Here are some of the key ways a community benefits from greyfield development:
Although a greyfield is usually not perceived to be environmentally contaminated, the decaying building materials and older on-site infrastructure still might pose risks, like lead-based paint and asbestos exposure. Depending on the building's age and prior usage, universal wastes, including pesticides, batteries, mercury-containing equipment, aerosol cans and lamps, may also be found.
To complete environmental due diligence for greyfield sites, developers still need to perform an Environmental Site Assessment (ESA) of the property, especially a Phase I ESA per ASTM standards, to avoid liability issues and regulatory uncertainty in the later stages of the project. ESAs are also critical in determining the presence of contamination from adjoining properties.
Keep in mind that if your due diligence uncovers hazards or contaminants, remediation funding may be available. Working with a team of experts makes it easier to adapt to these issues as they occur.
Land surveying is a detailed process that helps gather and analyze data to locate property lines and map the ideal layout. When buying a commercial property such as a greyfield, a stakeholders needs detailed information on the historical records of ownership. They will also need documentation on boundaries, easements, topography and other features. Boundary surveys, aerial mapping, American Land Title Association, or ALTA, surveys and topographic surveys, among others, provide the comprehensive information you need to evaluate the site and investigate the possibility of adverse rights. Advanced surveys through 3D laser scanning and Matterport scanning help developers create 3D models of the greyfield property to determine the building envelope and develop site plans through computer-aided designs.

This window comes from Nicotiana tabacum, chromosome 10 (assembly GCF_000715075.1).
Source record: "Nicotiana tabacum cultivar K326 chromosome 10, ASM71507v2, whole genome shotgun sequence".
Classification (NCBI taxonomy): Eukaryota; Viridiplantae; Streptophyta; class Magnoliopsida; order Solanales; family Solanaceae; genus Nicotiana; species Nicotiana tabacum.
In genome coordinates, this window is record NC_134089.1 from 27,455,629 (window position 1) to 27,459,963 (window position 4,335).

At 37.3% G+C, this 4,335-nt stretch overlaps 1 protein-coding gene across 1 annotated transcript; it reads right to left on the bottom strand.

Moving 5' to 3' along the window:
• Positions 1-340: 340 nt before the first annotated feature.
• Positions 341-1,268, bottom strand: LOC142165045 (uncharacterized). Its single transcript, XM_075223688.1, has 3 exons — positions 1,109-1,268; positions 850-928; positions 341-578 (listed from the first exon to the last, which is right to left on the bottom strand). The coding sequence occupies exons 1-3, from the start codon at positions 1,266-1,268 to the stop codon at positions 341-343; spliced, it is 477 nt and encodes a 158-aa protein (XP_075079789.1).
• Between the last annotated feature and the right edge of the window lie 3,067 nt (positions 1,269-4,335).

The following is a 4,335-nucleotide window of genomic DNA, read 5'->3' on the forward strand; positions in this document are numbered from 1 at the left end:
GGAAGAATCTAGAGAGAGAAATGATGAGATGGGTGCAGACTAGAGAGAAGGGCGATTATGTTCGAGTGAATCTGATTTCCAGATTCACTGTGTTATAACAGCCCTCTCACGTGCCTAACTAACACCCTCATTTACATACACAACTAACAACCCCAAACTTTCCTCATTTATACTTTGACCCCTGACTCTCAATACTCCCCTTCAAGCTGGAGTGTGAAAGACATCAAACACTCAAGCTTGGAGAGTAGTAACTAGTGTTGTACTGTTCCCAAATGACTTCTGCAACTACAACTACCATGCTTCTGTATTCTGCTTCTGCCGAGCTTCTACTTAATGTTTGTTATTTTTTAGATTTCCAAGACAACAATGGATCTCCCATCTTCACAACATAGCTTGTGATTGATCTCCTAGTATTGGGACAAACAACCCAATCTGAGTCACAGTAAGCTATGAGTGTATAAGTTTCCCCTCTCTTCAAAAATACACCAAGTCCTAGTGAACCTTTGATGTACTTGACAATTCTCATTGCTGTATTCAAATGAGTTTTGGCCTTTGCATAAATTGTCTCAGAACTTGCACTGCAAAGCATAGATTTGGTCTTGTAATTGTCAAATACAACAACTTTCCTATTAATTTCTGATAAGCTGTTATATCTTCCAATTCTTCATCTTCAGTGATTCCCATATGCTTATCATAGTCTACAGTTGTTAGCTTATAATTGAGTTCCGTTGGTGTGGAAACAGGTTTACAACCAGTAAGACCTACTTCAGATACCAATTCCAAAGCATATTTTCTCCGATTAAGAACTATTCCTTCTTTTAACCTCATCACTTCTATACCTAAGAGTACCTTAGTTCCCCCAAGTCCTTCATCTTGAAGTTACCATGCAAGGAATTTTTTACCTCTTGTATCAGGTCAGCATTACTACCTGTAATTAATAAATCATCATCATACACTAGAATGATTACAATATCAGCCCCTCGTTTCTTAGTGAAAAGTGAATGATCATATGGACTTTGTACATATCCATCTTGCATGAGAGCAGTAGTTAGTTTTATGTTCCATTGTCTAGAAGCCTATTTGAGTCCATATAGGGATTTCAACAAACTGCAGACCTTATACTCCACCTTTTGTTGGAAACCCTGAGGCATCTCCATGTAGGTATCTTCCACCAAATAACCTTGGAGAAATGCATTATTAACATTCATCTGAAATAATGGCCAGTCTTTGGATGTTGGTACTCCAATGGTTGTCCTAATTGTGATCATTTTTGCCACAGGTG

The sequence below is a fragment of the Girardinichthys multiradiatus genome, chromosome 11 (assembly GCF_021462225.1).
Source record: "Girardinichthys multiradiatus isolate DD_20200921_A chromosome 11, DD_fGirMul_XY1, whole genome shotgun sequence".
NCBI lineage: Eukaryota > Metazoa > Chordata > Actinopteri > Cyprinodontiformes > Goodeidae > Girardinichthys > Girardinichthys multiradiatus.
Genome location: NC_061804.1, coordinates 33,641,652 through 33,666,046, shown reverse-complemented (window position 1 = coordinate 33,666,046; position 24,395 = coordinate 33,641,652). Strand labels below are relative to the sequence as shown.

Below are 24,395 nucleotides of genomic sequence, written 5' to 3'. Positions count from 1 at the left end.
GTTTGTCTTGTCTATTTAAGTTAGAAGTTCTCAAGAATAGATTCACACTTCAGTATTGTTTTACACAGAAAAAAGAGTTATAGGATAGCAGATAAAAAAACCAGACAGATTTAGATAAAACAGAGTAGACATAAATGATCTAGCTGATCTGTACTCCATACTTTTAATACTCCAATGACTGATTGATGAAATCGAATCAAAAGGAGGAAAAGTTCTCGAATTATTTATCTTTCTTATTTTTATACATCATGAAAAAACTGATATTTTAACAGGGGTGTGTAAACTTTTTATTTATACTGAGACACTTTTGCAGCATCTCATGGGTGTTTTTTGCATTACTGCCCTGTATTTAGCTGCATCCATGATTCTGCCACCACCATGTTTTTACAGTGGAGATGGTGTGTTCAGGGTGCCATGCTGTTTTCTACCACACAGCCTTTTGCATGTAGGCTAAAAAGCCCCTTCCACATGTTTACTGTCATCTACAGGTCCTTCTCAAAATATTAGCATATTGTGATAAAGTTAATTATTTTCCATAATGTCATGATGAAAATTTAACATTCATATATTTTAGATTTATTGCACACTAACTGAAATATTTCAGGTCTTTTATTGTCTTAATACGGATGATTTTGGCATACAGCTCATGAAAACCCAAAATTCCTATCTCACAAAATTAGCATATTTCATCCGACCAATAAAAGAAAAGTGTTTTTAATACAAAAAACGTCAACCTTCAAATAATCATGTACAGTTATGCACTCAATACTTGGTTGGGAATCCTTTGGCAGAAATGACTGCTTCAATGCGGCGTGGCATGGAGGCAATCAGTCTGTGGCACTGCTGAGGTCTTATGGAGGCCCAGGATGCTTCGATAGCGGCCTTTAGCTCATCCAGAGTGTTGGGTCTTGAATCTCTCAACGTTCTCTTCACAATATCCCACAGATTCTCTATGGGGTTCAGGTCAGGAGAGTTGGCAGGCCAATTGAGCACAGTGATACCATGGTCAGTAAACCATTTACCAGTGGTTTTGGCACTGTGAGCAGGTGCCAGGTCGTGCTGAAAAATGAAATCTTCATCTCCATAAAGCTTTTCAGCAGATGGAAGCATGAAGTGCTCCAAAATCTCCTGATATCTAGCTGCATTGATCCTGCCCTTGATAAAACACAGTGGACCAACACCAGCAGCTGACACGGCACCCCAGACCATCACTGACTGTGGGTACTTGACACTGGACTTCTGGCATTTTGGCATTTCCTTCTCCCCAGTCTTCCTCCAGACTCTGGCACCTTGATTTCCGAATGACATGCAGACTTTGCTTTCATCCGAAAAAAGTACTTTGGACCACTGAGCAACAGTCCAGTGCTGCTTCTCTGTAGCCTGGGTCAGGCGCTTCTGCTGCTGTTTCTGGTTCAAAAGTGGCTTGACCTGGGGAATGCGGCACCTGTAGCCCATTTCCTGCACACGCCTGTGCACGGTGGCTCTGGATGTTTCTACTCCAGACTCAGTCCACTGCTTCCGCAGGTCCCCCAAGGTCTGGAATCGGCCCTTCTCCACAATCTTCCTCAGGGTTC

The Lead Renovation, Repair and Painting (RRP) rule requires developers to implement lead-safe practices during greyfield development. Hiring lead-safe certified contractors to work on greyfields can help projects comply with the RRP rule and protect workers and those who live nearby from lead exposure.
As former retail or commercial shopping sites, greyfields often are found in highly visible locations at the corners of busy roads or highways. During redevelopment, which can last from a year to a year and a half, the transportation routes around the neighboring community may be affected. To avoid causing excess traffic delays, developers need to get approvals from local regulatory and transportation authorities for egress, entrances and other routes along the way to the greyfield site.
Financing a greyfield development project is challenging. The appropriate funding solution - or solutions - depends on the size of the community and its needs, site conditions, plans and potential strategies for redeveloping a greyfield. Federal and state tax credit programs encourage investments into these challenging properties. Additionally, state-specific financing tools for greyfields, along with Community Development Block Grants and the EPA's revolving loan funds, can help finance redevelopment of the underused sites to revitalize communities.
Developers and municipalities often lack the in-house expertise and the professional know-how to perform the ESAs and land surveys and manage grants, which are necessary to finance a greyfield development project. A cross-functional team of engineers and environmental consultants can help provide end-to-end assistance with redeveloping greyfields.